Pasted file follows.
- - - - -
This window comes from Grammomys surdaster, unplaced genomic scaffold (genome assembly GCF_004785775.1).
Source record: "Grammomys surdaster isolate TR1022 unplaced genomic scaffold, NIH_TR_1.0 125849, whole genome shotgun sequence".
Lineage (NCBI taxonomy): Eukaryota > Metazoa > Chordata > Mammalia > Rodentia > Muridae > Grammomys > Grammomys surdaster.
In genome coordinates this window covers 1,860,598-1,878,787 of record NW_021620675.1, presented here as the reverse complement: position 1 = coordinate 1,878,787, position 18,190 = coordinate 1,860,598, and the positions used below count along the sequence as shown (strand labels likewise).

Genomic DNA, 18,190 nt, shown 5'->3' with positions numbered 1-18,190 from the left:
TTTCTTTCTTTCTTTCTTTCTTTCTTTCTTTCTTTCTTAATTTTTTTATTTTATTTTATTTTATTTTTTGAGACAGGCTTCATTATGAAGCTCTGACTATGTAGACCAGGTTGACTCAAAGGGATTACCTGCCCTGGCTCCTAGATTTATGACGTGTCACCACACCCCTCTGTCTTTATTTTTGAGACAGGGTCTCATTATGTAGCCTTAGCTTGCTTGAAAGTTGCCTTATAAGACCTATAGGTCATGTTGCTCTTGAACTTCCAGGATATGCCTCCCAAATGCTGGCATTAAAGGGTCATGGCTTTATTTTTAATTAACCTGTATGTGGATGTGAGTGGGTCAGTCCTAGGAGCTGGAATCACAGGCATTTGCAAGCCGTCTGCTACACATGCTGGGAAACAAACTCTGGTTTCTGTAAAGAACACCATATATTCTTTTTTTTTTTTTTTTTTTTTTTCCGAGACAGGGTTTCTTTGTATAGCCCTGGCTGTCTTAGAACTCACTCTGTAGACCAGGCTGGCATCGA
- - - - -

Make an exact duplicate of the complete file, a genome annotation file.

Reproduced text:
This window comes from Grammomys surdaster, unplaced genomic scaffold (genome assembly GCF_004785775.1).
Source record: "Grammomys surdaster isolate TR1022 unplaced genomic scaffold, NIH_TR_1.0 125849, whole genome shotgun sequence".
Lineage (NCBI taxonomy): Eukaryota > Metazoa > Chordata > Mammalia > Rodentia > Muridae > Grammomys > Grammomys surdaster.
In genome coordinates this window covers 1,860,598-1,878,787 of record NW_021620675.1, presented here as the reverse complement: position 1 = coordinate 1,878,787, position 18,190 = coordinate 1,860,598, and the positions used below count along the sequence as shown (strand labels likewise).

Genomic DNA, 18,190 nt, shown 5'->3' with positions numbered 1-18,190 from the left:
TTTCTTTCTTTCTTTCTTTCTTTCTTTCTTTCTTTCTTAATTTTTTTATTTTATTTTATTTTATTTTTTGAGACAGGCTTCATTATGAAGCTCTGACTATGTAGACCAGGTTGACTCAAAGGGATTACCTGCCCTGGCTCCTAGATTTATGACGTGTCACCACACCCCTCTGTCTTTATTTTTGAGACAGGGTCTCATTATGTAGCCTTAGCTTGCTTGAAAGTTGCCTTATAAGACCTATAGGTCATGTTGCTCTTGAACTTCCAGGATATGCCTCCCAAATGCTGGCATTAAAGGGTCATGGCTTTATTTTTAATTAACCTGTATGTGGATGTGAGTGGGTCAGTCCTAGGAGCTGGAATCACAGGCATTTGCAAGCCGTCTGCTACACATGCTGGGAAACAAACTCTGGTTTCTGTAAAGAACACCATATATTCTTTTTTTTTTTTTTTTTTTTTTTCCGAGACAGGGTTTCTTTGTATAGCCCTGGCTGTCTTAGAACTCACTCTGTAGACCAGGCTGGCATCGA